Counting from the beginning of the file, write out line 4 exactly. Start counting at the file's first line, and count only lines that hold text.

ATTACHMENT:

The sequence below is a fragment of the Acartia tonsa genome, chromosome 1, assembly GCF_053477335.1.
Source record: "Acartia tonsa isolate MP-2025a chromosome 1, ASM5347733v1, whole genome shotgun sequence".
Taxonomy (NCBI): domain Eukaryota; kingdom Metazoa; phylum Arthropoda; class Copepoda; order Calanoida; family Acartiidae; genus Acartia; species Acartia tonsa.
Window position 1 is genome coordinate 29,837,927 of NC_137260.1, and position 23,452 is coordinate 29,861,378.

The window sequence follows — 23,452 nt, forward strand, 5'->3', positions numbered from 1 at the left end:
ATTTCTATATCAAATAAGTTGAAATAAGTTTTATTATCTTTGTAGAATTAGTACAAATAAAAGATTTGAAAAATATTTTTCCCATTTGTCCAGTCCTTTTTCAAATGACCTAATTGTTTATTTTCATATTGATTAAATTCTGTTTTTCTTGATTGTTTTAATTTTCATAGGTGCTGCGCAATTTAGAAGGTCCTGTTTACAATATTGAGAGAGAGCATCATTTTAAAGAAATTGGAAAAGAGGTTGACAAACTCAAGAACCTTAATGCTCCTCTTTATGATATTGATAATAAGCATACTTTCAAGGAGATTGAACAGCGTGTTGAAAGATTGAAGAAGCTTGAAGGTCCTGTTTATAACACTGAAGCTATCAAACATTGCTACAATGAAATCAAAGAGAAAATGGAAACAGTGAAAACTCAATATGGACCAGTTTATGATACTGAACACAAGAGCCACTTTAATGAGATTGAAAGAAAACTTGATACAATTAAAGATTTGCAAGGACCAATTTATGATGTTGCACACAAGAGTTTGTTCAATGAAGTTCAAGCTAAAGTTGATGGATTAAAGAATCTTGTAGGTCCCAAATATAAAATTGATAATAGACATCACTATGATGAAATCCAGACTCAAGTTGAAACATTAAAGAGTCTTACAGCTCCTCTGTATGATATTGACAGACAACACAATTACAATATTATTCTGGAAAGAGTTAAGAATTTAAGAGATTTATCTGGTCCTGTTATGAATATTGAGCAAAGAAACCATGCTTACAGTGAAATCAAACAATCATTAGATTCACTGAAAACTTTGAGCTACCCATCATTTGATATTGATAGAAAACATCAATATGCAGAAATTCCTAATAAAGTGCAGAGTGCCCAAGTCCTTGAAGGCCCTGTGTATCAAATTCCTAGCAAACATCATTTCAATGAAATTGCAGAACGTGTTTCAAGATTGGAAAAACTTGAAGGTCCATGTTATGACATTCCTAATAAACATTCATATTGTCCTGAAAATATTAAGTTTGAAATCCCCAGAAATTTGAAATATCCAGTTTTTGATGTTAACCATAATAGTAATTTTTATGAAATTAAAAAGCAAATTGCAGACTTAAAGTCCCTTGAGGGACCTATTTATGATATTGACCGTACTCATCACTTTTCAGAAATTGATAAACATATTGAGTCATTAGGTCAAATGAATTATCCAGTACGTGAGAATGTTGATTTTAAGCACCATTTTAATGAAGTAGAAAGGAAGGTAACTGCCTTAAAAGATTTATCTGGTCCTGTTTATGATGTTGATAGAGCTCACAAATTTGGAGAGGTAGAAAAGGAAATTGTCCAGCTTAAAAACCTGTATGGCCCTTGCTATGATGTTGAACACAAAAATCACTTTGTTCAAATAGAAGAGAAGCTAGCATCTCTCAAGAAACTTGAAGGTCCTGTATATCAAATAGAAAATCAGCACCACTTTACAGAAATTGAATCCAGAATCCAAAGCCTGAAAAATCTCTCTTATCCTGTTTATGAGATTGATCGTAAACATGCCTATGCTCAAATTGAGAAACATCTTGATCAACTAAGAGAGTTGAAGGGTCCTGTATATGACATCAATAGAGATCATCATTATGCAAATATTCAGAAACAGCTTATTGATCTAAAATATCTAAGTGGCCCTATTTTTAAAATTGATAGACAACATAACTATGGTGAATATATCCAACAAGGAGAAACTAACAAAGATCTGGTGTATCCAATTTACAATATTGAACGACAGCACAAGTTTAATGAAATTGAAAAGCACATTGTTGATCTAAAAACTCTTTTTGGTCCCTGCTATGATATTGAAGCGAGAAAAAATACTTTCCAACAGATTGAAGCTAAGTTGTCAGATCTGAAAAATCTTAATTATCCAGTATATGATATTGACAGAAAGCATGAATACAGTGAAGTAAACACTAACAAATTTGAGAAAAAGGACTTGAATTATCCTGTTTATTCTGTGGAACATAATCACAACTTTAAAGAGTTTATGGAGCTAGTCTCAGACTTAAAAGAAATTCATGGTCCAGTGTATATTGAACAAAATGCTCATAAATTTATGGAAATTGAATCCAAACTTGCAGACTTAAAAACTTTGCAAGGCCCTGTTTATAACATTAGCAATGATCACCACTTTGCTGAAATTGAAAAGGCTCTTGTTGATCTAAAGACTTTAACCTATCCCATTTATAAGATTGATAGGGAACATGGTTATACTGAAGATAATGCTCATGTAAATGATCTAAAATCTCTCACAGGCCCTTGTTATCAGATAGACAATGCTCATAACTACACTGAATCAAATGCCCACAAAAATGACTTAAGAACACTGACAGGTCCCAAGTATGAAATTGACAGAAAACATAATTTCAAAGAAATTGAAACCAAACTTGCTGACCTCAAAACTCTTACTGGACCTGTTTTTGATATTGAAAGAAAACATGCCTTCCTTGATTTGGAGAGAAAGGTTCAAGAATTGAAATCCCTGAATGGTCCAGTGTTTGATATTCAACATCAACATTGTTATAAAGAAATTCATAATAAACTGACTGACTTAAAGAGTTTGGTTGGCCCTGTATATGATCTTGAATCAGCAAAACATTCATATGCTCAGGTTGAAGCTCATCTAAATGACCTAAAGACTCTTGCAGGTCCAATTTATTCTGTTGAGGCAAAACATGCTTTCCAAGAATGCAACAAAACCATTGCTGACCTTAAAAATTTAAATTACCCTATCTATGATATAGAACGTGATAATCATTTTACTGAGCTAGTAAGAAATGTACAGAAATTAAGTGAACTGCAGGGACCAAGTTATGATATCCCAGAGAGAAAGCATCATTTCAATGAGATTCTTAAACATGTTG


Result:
Window position 1 is genome coordinate 29,837,927 of NC_137260.1, and position 23,452 is coordinate 29,861,378.